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selves, on their return from service, without a slave to cook the dinner. It would be an awkward situation for the worthy citizens of London or Paris if all the domestic servants were to strike work without notice!

However much one may recognise that slavery has no right to exist, it is impossible not to feel for people who have lost all their property suddenly. It is not merely that they have lost their slaves, but in many instances the rice fields will remain uncultivated. The work connected with these has always been the chief duty of the slaves. As very few of the owners have any money it is to be feared that there will be a large amount of distress, amounting to starvation in some cases.

It is impossible on these grounds not to feel that the abolition of slavery has been too summary. It would have been better to have proceeded more slowly to the desired end; to have made all children born after a fixed day free; and to have made the redemption of the rest, either by themselves or by others, cheap and easy.

However, it has been decided otherwise, and certainly the state of the country is such as to justify any measure, for, when everything is in a state of upheaval the exact amount of pressure is of small importance.

In addition to this it must be remembered that in consequence of the outbreak Madagascar has been declared a French colony, and that this carries with it the abolition of the status of slavery. While, then, the greater number of Europeans who know Madagascar would have preferred that slavery should have been abolished by degrees, few would be prepared to say that it was altogether a mistake. In a few years the country will reap the benefit of this bold step, for the present it will be productive of much misery to the Hova, and to a certain number of the slaves who will be turned away by their masters without a home to which to go.

A beginning has also been made towards improving the administration of justice. Under the late Prime Minister, nothing worthy of the name existed. Without bribing every judge and every official, from the bottom of the scale to the top, a claimant had no chance of geting his rights, however clear his case might be. If the matter were a small one, it was better to put up with the loss than to go to law; if it were a large one, from some points of view it might be considered wise to sacrifice a half or two-thirds in order to secure the remainder.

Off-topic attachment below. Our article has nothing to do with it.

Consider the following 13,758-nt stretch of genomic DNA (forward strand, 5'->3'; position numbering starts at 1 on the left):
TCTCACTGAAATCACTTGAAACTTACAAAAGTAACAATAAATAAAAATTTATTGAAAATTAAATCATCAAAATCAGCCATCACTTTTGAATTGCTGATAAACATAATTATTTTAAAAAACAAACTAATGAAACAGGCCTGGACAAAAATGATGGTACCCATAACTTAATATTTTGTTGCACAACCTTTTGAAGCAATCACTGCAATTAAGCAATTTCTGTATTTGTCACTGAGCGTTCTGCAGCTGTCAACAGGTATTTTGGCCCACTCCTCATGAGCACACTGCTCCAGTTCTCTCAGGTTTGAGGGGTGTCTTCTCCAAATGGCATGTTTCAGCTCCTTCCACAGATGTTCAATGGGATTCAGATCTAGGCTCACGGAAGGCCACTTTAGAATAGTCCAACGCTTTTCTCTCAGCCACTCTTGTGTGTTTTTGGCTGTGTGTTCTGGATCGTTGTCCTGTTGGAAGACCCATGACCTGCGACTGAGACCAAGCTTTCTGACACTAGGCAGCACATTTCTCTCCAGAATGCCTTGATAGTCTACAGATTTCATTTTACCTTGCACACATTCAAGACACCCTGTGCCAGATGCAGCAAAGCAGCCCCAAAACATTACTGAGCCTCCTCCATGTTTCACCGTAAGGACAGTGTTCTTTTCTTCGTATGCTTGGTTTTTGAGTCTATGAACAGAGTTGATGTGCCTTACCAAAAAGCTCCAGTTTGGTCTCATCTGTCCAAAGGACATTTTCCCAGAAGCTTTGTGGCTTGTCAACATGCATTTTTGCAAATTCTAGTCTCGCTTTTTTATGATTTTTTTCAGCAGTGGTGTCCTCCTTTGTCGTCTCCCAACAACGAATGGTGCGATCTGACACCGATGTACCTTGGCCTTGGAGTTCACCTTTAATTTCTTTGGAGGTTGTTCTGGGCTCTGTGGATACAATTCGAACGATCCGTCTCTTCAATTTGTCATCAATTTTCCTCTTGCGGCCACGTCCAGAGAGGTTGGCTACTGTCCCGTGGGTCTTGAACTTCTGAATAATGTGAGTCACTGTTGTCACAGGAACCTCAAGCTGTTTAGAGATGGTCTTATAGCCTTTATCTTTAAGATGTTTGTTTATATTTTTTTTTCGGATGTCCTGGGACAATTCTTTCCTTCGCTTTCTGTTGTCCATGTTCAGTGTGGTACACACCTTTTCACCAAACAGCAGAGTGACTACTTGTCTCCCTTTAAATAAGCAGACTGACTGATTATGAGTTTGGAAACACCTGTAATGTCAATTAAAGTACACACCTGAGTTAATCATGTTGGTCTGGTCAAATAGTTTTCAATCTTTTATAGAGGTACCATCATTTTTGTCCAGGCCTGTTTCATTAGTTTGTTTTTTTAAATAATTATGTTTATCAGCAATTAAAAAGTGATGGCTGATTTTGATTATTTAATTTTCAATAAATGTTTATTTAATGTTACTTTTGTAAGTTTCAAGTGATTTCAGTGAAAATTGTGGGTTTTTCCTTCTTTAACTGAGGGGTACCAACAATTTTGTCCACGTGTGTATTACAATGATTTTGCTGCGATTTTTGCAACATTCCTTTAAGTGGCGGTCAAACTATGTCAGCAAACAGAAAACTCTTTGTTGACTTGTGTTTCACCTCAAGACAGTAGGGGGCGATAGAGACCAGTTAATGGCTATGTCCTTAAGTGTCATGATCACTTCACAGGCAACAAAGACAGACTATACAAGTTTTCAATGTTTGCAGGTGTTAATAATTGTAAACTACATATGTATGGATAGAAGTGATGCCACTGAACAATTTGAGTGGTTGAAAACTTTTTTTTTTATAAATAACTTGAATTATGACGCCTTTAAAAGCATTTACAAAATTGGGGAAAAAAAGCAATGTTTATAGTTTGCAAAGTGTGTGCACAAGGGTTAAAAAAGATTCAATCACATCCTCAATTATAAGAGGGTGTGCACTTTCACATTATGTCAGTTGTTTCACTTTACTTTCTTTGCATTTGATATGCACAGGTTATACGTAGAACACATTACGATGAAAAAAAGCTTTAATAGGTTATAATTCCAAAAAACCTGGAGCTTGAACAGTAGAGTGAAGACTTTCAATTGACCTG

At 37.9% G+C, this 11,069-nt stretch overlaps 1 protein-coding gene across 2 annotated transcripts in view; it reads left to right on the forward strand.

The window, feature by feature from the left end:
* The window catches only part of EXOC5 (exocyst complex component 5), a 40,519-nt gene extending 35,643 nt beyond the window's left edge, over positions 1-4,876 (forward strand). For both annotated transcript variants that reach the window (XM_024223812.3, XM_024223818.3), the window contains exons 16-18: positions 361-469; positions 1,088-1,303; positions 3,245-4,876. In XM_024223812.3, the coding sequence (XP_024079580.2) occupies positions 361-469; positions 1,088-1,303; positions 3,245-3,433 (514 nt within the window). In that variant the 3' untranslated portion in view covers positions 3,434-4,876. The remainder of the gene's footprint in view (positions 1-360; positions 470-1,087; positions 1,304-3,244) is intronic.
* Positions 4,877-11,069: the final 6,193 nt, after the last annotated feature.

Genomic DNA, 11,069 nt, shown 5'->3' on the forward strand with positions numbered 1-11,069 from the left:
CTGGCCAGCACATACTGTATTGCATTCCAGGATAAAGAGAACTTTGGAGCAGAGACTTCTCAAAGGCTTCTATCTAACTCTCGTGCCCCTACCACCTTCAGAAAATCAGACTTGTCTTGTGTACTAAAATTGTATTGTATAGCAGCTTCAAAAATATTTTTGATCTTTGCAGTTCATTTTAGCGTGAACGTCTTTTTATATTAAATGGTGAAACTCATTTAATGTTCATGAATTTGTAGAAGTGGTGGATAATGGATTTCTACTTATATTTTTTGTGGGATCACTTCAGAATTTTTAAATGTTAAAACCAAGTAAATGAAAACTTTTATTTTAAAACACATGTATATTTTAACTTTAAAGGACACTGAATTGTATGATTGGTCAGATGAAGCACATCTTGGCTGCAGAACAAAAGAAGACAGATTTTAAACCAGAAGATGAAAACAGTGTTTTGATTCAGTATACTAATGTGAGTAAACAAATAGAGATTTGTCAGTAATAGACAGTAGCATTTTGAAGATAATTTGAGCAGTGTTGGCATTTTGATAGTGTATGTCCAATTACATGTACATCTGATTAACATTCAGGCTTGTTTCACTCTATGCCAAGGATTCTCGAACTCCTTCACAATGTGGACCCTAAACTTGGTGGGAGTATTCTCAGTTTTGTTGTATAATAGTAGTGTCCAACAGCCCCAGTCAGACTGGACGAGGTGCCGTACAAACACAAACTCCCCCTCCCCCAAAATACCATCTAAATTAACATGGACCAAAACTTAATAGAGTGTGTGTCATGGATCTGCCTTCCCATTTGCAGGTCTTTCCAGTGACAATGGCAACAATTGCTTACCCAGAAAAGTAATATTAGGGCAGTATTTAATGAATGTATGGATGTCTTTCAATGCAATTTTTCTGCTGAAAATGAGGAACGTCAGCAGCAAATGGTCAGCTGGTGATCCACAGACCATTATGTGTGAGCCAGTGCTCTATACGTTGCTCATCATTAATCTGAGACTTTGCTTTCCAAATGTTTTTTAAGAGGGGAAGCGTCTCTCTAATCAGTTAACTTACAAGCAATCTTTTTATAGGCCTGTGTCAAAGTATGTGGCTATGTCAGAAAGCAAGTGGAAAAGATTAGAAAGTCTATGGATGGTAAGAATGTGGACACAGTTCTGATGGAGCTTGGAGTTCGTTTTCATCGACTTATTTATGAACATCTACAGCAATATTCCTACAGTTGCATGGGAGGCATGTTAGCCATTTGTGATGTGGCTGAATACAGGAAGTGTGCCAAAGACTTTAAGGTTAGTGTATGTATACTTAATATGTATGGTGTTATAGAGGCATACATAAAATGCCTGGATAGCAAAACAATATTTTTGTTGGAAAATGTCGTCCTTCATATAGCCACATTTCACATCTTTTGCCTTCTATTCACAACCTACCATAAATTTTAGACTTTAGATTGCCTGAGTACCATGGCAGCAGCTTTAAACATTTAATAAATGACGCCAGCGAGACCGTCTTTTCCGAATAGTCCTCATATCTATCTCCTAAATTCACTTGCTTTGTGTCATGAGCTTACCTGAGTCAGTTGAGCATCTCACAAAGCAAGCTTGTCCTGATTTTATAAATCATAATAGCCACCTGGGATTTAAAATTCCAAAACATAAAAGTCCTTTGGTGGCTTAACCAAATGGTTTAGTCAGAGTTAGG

The former native judges have now been dismissed and others put in their place, and though it is certain that it will take years to impress the sentiment of justice on the native mind it is something to have made a start.

The great difficulty now is the want of honest and competent interpreters. The youths who fill the office for the time are mostly dishonest. I have been informed that it is impossible to get the rights of a case put before an official who does not know the language without bribing the interpreter.

The remedy for this evil is, I have reason to believe, under consideration, and a school of interpreters is to be formed as soon as possible. As the interpreters are paid a sufficient salary they have not the excuse il faut manger which native officials used to have.

It is quite needless to say anything about the development of mining or commercial undertakings. Had the country remained quiet, no doubt considerable steps forward would have been taken. Laws have been issued regulating the granting of concessions, purchase of land, &c., but in the present state of the island these remain on paper. The few miners who were at work have had to run for their lives; trade is almost at an end and the cost of all European goods has largely increased. The wages of a bearer from Tamatave to the capital is double what it used to be.

The road up country has been much improved, and probably in a year's time it will be practicable for carts. Of course French tariff laws prevail, that is to say, French merchandise is admitted free, whereas that of other nations pays a duty of 10 per cent. Considering the amount of money the French nation has spent and is still spending upon Madagascar, this is evidently perfectly fair, but will it. effect its object?

With the arrival of General Gallieni, and the proclamation of military law in Imerina and some other parts of Madagascar, it is only natural to hope that before long peace and confidence may berestored. No one knows certainly what steps the General may be intending to take. He is said to be a man of decision and activity, the two qualities most required in a leader in Madagascar at the present time.

He is, however, planting numerous small garrisons, which will keep the country quiet in their immediate neighbourhood. Imerina may be pacified in this way and the other tribes will very likely then settle down. For the moment not much more than this ought to be. expected. The hot season has already begun, and the heavy rains in. Imerina are at hand. A column operating against the rebels during the summer months will certainly have to put up with grave discomfort and probably with considerable loss of life from sickness. On the other hand if the insurrection continues the mortality among the * fahavales will be terrible.

A large number of houses and villages have been burnt, many oxen and much rice have been carried off and destroyed, and want of shelter and insufficiency of food from these causes will seriously affect the population of the disaffected parts. In addition to those who have been killed in battle, the loss of life among the women and

VoL, XLI-No. 239


children from exposure must be very large. During the wet season this evil will be increased manifold.

If, unhappily, the rebellion should last over the wet season large districts will be depopulated. Even now at a short distance from the capital the preparation of the rice fields for next year's crop is behindhand, and at a greater distance scarcely anything has been done. A famine in Madagascar will be more serious than in countries supplied with roads, all the more as the people have very little money and no means of providing for themselves away from their own villages.

The burden of providing for those who are starving would fall upon the administration, and it is hard to see how, with the best will in the world, it could meet the emergency. It is not a hopeful view of the situation to say that owing to deaths from wounds and sickness the survivors will be few and therefore the difficulty less.